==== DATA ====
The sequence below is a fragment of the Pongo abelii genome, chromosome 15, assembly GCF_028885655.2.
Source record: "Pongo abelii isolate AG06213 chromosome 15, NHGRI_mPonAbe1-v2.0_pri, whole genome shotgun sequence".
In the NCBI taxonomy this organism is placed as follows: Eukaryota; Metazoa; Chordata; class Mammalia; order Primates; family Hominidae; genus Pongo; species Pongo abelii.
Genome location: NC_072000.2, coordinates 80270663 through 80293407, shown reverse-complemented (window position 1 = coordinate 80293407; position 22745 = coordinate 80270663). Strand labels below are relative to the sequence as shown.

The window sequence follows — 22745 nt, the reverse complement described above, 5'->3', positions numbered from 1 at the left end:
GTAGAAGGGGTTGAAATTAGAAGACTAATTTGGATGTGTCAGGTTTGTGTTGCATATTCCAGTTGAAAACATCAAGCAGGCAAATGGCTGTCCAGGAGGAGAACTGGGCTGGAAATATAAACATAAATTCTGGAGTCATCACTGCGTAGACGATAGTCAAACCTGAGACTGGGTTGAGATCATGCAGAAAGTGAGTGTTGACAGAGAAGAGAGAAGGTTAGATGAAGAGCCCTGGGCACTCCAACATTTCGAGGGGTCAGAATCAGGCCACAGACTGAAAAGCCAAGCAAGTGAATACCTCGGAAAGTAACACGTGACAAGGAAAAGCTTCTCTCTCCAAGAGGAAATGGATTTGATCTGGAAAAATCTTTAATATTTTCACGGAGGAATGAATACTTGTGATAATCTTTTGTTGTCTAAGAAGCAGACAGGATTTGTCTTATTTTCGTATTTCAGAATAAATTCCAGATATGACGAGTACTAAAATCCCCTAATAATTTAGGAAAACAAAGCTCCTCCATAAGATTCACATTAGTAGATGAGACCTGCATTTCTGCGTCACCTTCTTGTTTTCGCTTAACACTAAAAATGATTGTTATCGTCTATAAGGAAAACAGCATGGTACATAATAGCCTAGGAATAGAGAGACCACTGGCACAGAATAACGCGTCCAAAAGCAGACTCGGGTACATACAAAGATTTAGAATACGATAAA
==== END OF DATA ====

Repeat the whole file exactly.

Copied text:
The sequence below is a fragment of the Pongo abelii genome, chromosome 15, assembly GCF_028885655.2.
Source record: "Pongo abelii isolate AG06213 chromosome 15, NHGRI_mPonAbe1-v2.0_pri, whole genome shotgun sequence".
In the NCBI taxonomy this organism is placed as follows: Eukaryota; Metazoa; Chordata; class Mammalia; order Primates; family Hominidae; genus Pongo; species Pongo abelii.
Genome location: NC_072000.2, coordinates 80270663 through 80293407, shown reverse-complemented (window position 1 = coordinate 80293407; position 22745 = coordinate 80270663). Strand labels below are relative to the sequence as shown.

The window sequence follows — 22745 nt, the reverse complement described above, 5'->3', positions numbered from 1 at the left end:
GTAGAAGGGGTTGAAATTAGAAGACTAATTTGGATGTGTCAGGTTTGTGTTGCATATTCCAGTTGAAAACATCAAGCAGGCAAATGGCTGTCCAGGAGGAGAACTGGGCTGGAAATATAAACATAAATTCTGGAGTCATCACTGCGTAGACGATAGTCAAACCTGAGACTGGGTTGAGATCATGCAGAAAGTGAGTGTTGACAGAGAAGAGAGAAGGTTAGATGAAGAGCCCTGGGCACTCCAACATTTCGAGGGGTCAGAATCAGGCCACAGACTGAAAAGCCAAGCAAGTGAATACCTCGGAAAGTAACACGTGACAAGGAAAAGCTTCTCTCTCCAAGAGGAAATGGATTTGATCTGGAAAAATCTTTAATATTTTCACGGAGGAATGAATACTTGTGATAATCTTTTGTTGTCTAAGAAGCAGACAGGATTTGTCTTATTTTCGTATTTCAGAATAAATTCCAGATATGACGAGTACTAAAATCCCCTAATAATTTAGGAAAACAAAGCTCCTCCATAAGATTCACATTAGTAGATGAGACCTGCATTTCTGCGTCACCTTCTTGTTTTCGCTTAACACTAAAAATGATTGTTATCGTCTATAAGGAAAACAGCATGGTACATAATAGCCTAGGAATAGAGAGACCACTGGCACAGAATAACGCGTCCAAAAGCAGACTCGGGTACATACAAAGATTTAGAATACGATAAA